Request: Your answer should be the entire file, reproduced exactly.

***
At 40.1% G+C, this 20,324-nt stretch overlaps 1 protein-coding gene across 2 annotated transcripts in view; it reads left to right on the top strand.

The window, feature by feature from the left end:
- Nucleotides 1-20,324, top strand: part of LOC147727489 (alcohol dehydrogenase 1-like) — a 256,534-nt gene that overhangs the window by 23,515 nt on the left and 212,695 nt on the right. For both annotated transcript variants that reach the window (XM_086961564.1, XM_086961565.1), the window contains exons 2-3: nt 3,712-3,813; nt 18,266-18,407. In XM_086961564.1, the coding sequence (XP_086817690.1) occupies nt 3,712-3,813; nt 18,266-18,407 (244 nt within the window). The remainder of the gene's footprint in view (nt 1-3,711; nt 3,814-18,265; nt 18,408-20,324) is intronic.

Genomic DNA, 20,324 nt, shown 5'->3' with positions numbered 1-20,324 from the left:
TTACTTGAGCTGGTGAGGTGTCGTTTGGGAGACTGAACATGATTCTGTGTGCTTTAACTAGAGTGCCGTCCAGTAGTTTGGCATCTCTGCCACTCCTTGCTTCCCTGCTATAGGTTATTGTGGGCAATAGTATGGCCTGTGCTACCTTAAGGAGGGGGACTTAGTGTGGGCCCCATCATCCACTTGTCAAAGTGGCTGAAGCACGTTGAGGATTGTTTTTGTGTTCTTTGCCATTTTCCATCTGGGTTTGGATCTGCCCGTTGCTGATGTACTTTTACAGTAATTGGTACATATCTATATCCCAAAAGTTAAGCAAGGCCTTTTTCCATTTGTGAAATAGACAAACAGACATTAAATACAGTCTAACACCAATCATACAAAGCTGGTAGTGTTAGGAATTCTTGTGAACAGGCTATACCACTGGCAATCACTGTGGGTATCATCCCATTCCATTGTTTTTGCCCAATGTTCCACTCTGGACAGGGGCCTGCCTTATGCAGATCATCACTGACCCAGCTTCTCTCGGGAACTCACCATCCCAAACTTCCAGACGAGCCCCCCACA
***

At 40.1% G+C, this 20,324-nt stretch overlaps 1 protein-coding gene across 2 annotated transcripts in view; it reads left to right on the top strand.

The window, feature by feature from the left end:
- Nucleotides 1-20,324, top strand: part of LOC147727489 (alcohol dehydrogenase 1-like) — a 256,534-nt gene that overhangs the window by 23,515 nt on the left and 212,695 nt on the right. For both annotated transcript variants that reach the window (XM_086961564.1, XM_086961565.1), the window contains exons 2-3: nt 3,712-3,813; nt 18,266-18,407. In XM_086961564.1, the coding sequence (XP_086817690.1) occupies nt 3,712-3,813; nt 18,266-18,407 (244 nt within the window). The remainder of the gene's footprint in view (nt 1-3,711; nt 3,814-18,265; nt 18,408-20,324) is intronic.

Genomic DNA, 20,324 nt, shown 5'->3' with positions numbered 1-20,324 from the left:
TTACTTGAGCTGGTGAGGTGTCGTTTGGGAGACTGAACATGATTCTGTGTGCTTTAACTAGAGTGCCGTCCAGTAGTTTGGCATCTCTGCCACTCCTTGCTTCCCTGCTATAGGTTATTGTGGGCAATAGTATGGCCTGTGCTACCTTAAGGAGGGGGACTTAGTGTGGGCCCCATCATCCACTTGTCAAAGTGGCTGAAGCACGTTGAGGATTGTTTTTGTGTTCTTTGCCATTTTCCATCTGGGTTTGGATCTGCCCGTTGCTGATGTACTTTTACAGTAATTGGTACATATCTATATCCCAAAAGTTAAGCAAGGCCTTTTTCCATTTGTGAAATAGACAAACAGACATTAAATACAGTCTAACACCAATCATACAAAGCTGGTAGTGTTAGGAATTCTTGTGAACAGGCTATACCACTGGCAATCACTGTGGGTATCATCCCATTCCATTGTTTTTGCCCAATGTTCCACTCTGGACAGGGGCCTGCCTTATGCAGATCATCACTGACCCAGCTTCTCTCGGGAACTCACCATCCCAAACTTCCAGACGAGCCCCCCACA